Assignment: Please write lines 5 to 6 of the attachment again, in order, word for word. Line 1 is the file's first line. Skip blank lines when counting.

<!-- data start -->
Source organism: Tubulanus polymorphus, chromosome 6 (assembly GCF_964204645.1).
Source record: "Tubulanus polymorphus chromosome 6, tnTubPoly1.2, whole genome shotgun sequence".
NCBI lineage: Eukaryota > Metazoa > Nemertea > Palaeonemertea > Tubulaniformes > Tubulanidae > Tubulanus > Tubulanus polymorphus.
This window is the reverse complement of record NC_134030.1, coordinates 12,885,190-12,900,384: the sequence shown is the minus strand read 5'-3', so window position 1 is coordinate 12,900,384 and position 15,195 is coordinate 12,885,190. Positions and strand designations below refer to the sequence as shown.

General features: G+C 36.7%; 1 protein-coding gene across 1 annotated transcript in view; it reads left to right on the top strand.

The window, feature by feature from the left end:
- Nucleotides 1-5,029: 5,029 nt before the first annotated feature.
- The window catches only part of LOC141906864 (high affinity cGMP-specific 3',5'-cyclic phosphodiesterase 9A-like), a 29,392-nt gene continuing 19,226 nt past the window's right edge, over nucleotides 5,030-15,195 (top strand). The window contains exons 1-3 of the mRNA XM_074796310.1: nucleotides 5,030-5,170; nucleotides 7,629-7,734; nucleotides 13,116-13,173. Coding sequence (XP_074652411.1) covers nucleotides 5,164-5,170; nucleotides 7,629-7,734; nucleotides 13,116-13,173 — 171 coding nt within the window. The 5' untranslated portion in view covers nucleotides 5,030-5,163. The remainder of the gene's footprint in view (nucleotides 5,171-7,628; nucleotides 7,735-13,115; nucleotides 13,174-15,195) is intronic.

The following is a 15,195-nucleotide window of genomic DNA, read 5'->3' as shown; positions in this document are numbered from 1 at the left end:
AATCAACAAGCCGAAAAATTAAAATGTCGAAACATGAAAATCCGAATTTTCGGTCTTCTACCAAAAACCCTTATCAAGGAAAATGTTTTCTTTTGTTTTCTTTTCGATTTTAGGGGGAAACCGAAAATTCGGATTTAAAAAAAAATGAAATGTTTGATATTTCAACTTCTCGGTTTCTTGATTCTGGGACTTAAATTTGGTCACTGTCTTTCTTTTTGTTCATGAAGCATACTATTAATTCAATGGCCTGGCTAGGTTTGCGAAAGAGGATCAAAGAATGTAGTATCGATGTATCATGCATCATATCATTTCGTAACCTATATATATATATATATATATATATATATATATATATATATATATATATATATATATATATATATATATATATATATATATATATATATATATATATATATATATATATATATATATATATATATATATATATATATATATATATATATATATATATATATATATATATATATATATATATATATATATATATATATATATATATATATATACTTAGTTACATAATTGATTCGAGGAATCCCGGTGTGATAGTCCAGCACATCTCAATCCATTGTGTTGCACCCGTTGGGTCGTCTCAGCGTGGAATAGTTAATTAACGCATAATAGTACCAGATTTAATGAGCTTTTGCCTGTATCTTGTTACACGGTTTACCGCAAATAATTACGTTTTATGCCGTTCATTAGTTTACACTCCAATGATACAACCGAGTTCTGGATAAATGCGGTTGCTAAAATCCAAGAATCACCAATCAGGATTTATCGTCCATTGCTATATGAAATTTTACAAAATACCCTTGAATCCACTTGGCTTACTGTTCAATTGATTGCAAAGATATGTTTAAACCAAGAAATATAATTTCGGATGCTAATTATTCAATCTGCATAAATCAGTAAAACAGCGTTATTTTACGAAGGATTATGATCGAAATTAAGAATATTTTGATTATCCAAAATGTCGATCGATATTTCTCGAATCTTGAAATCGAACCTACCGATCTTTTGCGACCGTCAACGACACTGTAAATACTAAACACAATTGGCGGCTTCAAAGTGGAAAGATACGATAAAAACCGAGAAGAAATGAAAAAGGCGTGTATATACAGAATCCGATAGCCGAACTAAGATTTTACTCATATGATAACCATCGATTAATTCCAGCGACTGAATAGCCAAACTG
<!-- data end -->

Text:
General features: G+C 36.7%; 1 protein-coding gene across 1 annotated transcript in view; it reads left to right on the top strand.

The window, feature by feature from the left end: